Gaining international experience, learning languages and exploring unknown places: this is a very popular career goal nowadays.
Traditionally, the migration flow within the EU brings people from the East to the West and from the South to the North, as people come looking for better opportunities and higher salaries. However, this trend seems to be changing a little. Citizens from West and Northern European countries are also starting to choose to leave their country for new adventures abroad. Is this true in the case of Denmark?
As stated by the World Happiness report in 2017, Denmark enjoys high rankings in all six of the key variables used to explain happiness: income, healthy life expectancy, having someone to count on in times of trouble, generosity, freedom and trust, the latter measured by the absence of corruption in government and business.
Migration out of Denmark has been fluctuating over the past 10 years, but overall it has been declining slightly. Nevertheless, there are many Danish citizens who decide to live in a foreign country: in 2016, 21,544 Danish were living abroad.
Europe Language Jobs, an international job board focusing on international candidates, has found the demand for multilingual talent on the European labour market to be growing year on year. The company counts more than 4,000 Danish jobseekers in its database. Most of them aspire to live in Nordic countries such as Sweden, Norway and Iceland.
They are, though, less likely to move to the South or East Europe, even though the economies of those countries are in need of multilingual workforce to plug the language skill gaps in many industries.
But what can motivate Danes to leave their home country? What are the reasons they are willing to leave 2016's happiest country?
Nowadays it is easier to move to another country than ever. Anybody can reach all the essential information through the internet about their dream destination. People are less likely to be intimidated by the idea of moving to a new place after having seen countless pictures and videos of it prior to their arrival.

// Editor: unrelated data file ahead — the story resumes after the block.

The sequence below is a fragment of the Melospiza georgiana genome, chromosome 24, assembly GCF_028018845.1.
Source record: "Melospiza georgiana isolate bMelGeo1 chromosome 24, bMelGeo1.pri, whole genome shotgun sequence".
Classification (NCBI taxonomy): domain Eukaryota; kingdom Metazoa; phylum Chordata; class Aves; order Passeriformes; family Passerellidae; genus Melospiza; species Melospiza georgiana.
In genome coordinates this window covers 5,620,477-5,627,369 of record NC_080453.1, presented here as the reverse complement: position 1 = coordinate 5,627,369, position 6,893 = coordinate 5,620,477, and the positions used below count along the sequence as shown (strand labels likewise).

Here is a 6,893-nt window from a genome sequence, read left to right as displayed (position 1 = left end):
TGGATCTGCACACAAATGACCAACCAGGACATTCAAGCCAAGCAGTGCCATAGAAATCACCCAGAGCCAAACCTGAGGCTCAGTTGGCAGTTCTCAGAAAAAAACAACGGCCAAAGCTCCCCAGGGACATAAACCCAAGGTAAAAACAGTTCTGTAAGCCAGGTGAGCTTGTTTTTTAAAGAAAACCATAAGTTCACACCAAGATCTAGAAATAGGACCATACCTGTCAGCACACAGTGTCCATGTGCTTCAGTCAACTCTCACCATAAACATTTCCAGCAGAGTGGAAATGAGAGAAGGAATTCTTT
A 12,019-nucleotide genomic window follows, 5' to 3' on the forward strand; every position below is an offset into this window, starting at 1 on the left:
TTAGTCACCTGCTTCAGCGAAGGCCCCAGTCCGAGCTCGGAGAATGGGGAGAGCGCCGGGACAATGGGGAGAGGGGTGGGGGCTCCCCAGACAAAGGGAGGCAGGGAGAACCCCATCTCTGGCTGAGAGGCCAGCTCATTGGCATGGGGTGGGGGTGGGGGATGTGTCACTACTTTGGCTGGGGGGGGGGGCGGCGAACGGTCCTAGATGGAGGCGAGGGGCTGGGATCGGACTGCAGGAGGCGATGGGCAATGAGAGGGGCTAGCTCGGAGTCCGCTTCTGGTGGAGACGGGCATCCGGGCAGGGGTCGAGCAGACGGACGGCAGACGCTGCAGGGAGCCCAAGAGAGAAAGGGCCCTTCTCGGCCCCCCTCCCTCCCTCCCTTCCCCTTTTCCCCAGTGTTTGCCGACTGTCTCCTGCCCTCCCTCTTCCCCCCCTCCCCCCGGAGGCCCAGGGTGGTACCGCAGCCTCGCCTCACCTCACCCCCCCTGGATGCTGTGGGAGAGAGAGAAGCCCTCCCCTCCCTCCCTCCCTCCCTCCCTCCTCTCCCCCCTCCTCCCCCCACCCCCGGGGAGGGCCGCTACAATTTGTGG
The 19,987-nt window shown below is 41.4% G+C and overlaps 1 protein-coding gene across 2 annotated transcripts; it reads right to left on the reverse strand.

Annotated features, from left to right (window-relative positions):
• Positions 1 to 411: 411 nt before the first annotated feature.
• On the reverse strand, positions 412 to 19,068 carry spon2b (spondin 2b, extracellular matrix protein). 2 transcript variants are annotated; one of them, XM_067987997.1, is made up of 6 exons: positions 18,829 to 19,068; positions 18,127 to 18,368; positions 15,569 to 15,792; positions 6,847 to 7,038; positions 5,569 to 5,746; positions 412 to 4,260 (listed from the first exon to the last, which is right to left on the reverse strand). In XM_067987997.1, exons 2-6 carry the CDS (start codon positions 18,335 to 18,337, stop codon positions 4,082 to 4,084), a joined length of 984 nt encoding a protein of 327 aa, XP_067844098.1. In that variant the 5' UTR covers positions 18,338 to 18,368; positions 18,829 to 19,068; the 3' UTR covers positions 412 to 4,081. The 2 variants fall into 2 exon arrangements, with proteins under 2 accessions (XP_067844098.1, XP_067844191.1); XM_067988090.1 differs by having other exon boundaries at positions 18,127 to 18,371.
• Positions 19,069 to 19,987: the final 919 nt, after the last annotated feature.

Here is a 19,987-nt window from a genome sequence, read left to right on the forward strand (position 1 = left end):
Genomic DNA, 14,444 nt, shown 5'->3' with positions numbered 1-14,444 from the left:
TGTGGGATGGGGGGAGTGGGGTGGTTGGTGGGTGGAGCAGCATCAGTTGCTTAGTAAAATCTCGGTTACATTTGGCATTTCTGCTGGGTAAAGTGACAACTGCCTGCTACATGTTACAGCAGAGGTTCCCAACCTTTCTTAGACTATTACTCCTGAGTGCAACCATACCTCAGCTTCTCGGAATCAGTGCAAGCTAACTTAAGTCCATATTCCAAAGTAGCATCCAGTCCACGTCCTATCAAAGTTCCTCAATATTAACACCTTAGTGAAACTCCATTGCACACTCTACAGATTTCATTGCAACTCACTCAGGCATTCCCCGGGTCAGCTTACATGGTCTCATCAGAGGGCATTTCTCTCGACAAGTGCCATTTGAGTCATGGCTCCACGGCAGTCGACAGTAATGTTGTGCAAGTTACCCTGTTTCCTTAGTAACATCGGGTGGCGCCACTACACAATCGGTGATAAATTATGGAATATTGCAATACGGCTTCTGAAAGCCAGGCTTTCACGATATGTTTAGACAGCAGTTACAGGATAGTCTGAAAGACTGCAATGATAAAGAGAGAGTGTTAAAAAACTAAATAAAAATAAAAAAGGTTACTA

Thanks to the appearance of low cost airlines, flying within the EU is incredibly affordable.
Mobile internet makes booking accommodation, translating words into your native language, and finding the way in an unknown city effortless. Even finding a job in a foreign country can be fairly simple.
Besides searching on the internet for local job boards and recruitment agencies, there are international job boards which directly specialise in multilingual candidates willing to relocate. It looks like technology gave us all the resources we need to start a new life abroad.
In addition to technological advancement, strong language skills have also made people more confident about moving abroad. In 2017, Danish citizens were ranked as the second best non-native English-speakers in the world. Fluent English knowledge doesn`t only give them confidence, but gives them a significant advantage while competing for jobs abroad. It shouldn't surprise anybody to hear that the most demanded language of the European job market is English. It is followed by German, French and the Nordic languages.
Without a doubt one of the reasons why people nowadays tend to live and work abroad more than before, is the simple fact that it is actually feasible. Today we have more opportunities and resources than previous generations ever had.
There is a highly detectable trend that people between ages 20 and 35 -- the so-called generation Y -- are more likely to work in foreign countries than older generations did. Is there anything special about this generation that makes them different from others?
Today`s technology-focused environment, twinned with changes in language education has created a profitable environment for millennials to travel abroad. Other generations probably would have done the same if they'd had the same opportunities. But would they have worked and lived in a different country?
Generation Y has a totally different approach to work than their parents had. They are looking for fulfilment and a rewarding job that makes them happy. They are not content to settle simply for a decent salary. Money has slipped from its position at the top of employees' priority list. However, gaining international experience, whilst also exploring the world, has earned a very prestigious place on that list.
Working has become a new way of appeasing the travel bug that so many young people claim to have caught. This desire for exploring the world and getting to know new places can actually convince young Danes to live in a foreign country. But is it worth leaving one of the happiest places on Earth for some fleeting adventures abroad? If you are a millennial, you will probably say yes!
Fanni Barsi is responsible for Communication at Europe Language Jobs, a job board that specialises in multilingual candidates across Europe.